Eventually I discovered that of around 100 people from my town who were deported, only about 10 survived, only two of whom were children – my sister and me. But there was not one parent and child who lived. All of them were killed.

Serena now lives in New Jersey with her family, including three children and grandchildren. We’ve both managed to hang on in there, but she can’t come to Auschwitz because her elderly husband is sick. For years when we talked about our experience she’d say to me: “You probably don’t remember, you were too young,” as I was four years younger, but some things I remembered even more sharply than her and my aunt.

I’m often asked how I have coped. I never went to a psychologist and I never will. Quite simply, I kept it at a distance. I saw and understood, and yet I didn’t. I’ve never cried over the columns of children and mothers I saw. When I was in Auschwitz I thought: ‘This is not actually on earth.’ It was a system of masters and slaves, gods and subhumans and I thought to myself: ‘No one knows about it. It’s the forest, surrounded by multiple layers of fence, it’s not actually real.’ I never let it penetrate that my parents were killed and I even thought: ‘After this we’re going home and everyone will be there again.’ Those who never managed to keep it distant killed themselves.

Children inmates of Auschwitz concentration camp after liberation in January 1945.

Child inmates of Auschwitz concentration camp after liberation in January 1945. Photograph: The Weiner Library/Rex

I threw myself into family life. I married young, I had three children, (I now also have four grandchildren) and then I went to college and became a teacher. You fall into a routine and do the best you can. But I’ve never lost the feeling of how unreliable human beings are and neither am I fooled by superficial civilisation. But I realise that loss of faith in people is more devastating than loss of faith in God.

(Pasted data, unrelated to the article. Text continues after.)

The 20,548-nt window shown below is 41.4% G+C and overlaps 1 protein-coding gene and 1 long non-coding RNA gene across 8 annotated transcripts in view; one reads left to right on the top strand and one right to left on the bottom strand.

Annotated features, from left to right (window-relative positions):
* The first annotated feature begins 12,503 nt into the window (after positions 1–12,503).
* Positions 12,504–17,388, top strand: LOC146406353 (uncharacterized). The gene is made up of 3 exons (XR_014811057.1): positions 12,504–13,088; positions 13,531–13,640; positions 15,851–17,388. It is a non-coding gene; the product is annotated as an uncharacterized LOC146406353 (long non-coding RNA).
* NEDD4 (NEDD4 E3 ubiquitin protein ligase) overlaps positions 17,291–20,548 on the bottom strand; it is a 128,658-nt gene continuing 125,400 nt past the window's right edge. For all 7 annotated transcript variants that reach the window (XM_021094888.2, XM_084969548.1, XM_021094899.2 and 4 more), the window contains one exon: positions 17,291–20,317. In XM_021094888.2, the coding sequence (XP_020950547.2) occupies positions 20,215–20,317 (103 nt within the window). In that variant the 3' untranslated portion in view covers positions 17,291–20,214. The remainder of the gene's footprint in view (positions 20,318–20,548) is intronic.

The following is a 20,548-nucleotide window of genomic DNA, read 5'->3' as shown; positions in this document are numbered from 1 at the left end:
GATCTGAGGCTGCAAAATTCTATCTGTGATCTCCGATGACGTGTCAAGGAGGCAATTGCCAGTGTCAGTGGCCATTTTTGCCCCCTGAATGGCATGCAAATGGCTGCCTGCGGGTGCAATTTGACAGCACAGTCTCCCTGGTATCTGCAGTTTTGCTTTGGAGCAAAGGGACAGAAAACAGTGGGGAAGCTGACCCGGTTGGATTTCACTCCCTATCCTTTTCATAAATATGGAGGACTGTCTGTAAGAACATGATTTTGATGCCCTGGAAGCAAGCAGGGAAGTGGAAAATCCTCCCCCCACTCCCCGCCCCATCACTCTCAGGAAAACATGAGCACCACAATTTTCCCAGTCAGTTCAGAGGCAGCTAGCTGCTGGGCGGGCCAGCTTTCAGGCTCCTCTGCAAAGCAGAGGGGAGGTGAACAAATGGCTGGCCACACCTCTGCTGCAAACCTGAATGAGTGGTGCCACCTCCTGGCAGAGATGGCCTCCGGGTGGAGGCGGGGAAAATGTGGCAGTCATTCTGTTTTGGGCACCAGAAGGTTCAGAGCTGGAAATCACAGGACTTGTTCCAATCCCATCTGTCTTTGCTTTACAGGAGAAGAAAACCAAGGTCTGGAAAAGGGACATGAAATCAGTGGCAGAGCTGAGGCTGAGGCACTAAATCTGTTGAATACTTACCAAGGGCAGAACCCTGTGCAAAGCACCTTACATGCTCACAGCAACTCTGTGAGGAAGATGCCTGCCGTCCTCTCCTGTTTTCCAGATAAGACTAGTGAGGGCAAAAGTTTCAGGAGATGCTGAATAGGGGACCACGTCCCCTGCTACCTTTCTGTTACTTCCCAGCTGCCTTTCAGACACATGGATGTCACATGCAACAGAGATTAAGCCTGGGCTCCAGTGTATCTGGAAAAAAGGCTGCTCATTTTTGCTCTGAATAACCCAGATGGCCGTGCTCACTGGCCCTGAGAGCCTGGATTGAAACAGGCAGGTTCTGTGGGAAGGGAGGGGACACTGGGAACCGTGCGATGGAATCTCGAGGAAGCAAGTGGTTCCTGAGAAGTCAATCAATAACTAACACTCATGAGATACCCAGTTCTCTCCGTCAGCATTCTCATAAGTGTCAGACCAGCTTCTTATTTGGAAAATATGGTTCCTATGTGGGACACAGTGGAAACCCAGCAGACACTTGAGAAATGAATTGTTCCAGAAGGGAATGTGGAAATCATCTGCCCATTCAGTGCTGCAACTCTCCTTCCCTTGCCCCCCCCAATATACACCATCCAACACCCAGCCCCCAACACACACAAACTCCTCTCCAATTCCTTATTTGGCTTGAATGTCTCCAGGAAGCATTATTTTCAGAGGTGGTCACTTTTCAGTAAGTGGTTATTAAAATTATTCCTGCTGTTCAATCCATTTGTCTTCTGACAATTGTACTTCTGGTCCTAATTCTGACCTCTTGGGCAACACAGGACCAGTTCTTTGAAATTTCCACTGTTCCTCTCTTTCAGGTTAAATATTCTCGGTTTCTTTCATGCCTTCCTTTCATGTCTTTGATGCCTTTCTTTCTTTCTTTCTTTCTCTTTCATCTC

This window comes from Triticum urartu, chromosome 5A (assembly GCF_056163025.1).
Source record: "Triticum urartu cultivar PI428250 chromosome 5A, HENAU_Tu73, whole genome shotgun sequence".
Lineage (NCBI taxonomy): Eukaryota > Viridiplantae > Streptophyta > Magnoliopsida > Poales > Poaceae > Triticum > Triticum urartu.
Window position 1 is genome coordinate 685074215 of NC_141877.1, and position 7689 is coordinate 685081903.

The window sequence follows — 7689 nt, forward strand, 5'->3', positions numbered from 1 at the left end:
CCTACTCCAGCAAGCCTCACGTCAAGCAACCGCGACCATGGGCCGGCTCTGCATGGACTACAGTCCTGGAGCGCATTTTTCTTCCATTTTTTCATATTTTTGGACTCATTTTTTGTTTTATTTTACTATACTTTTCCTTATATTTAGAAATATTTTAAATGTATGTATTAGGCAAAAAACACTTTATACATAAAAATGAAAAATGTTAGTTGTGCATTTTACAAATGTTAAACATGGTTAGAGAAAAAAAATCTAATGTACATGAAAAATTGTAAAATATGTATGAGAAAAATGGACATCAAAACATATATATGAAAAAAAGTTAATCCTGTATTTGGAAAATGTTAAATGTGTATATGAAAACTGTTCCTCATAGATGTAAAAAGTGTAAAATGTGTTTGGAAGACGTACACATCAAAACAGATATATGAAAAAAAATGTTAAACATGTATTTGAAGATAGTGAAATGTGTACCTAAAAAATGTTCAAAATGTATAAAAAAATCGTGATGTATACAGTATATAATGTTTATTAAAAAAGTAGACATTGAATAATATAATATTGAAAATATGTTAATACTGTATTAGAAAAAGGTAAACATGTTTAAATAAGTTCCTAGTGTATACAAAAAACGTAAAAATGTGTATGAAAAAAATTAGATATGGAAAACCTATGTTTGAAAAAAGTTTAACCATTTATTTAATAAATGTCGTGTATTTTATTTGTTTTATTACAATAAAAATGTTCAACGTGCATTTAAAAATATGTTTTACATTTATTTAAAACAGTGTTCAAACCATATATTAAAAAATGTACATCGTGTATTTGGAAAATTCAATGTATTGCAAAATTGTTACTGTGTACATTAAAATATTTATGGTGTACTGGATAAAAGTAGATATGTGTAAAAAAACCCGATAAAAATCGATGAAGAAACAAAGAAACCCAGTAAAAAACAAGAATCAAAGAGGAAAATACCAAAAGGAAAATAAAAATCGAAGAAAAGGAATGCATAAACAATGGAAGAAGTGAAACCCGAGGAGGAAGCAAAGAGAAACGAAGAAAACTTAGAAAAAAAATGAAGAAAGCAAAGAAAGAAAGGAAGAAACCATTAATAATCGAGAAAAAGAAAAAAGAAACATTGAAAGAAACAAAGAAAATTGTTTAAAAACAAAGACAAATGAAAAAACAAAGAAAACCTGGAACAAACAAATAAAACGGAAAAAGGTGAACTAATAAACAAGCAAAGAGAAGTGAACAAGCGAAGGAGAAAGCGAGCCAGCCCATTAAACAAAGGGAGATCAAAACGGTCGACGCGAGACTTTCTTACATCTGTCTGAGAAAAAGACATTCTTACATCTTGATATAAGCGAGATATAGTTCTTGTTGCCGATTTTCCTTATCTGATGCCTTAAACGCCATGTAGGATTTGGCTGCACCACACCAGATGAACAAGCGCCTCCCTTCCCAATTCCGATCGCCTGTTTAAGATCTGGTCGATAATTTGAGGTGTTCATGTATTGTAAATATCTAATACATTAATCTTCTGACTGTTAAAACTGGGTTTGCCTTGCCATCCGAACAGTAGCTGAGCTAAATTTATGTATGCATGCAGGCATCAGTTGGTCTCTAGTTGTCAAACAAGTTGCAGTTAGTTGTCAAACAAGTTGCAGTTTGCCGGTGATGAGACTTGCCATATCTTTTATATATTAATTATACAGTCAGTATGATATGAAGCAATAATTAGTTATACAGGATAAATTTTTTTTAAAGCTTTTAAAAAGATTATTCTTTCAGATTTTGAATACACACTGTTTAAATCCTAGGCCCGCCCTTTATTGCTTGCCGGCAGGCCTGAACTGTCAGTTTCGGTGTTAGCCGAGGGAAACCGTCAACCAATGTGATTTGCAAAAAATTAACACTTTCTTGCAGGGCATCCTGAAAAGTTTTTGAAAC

I won’t be going back to Auschwitz again after this visit. So it’s my last chance to make sure this tragedy is not forgotten. I found out only about a week before I was due to leave that I will be one of two survivors who will be part of the US presidential delegation, headed by the secretary of the treasury, Jack Lew, and I feel very honoured, but it has much to do with the fact that many others who could go are ill and unable to travel.

Inside the Camp 2018

Today, the town Oświęcim, which is the Polish name for Auschwitz, has a population of 40,000 people and attracts more than 2 million tourists a year. In 2016, the German photographer Felix Adler spent six weeks in Oświęcim, where he talked to locals to hear their thoughts on what it's like to live right next to the former death camps.


"When you think about it, it does sound a little strange to say, 'I live in Auschwitz.' But life here is actually fairly normal. For example, this new shopping center that I’m really excited about just opened."


"I didn’t choose to live in Auschwitz. It’s just where I was born. I have to make a living, too," Leszek explains. His coal plant stands on the grounds of a former Krupp munitions factory, where people in forced labor produced ammunition for Nazi Germany.


"As a Jehovah’s Witness, it's my job to spread the word of God in places like this, too," Krzysztof says, standing outside the local Kingdom Hall. "Aside from the fact that so many people were killed here—which was of course really bad—Auschwitz is just like any other town. The people here must always work to make themselves better, and God can help them with that."


"I like it a lot here, especially in the summer. I was actually born in eastern Poland, near Lviv, which is now part of western Ukraine. Then I came here to Auschwitz."


"Ah, it’s not so bad here—the city is very beautiful, and the tourists who come to see the camp always give me money."

Martin and Piotr

"It's weird having to tell people that you’re from Auschwitz," Martin says. "One time, when we were on vacation in Poznan [in western Poland], and we told some people where we were from, they asked us which barracks we lived in."


"Everyone here calls me King!"


"My nephew is James A. Pawelczyk, the first Polish astronaut to go into space," this fisherman, Jan, keeps repeating with pride.


Tomasz comes to the banks of the Sola river every day to sunbathe. The SS used to dispose of the ashes from the camp's crematoria in this river, while Rudolf Höß, the commandant of Auschwitz, would bring his children here to play.


“I’m not from Auschwitz; I’m from Krakow, Poland. We’re just visiting my boyfriend’s grandmother. I’d definitely find living here very strange."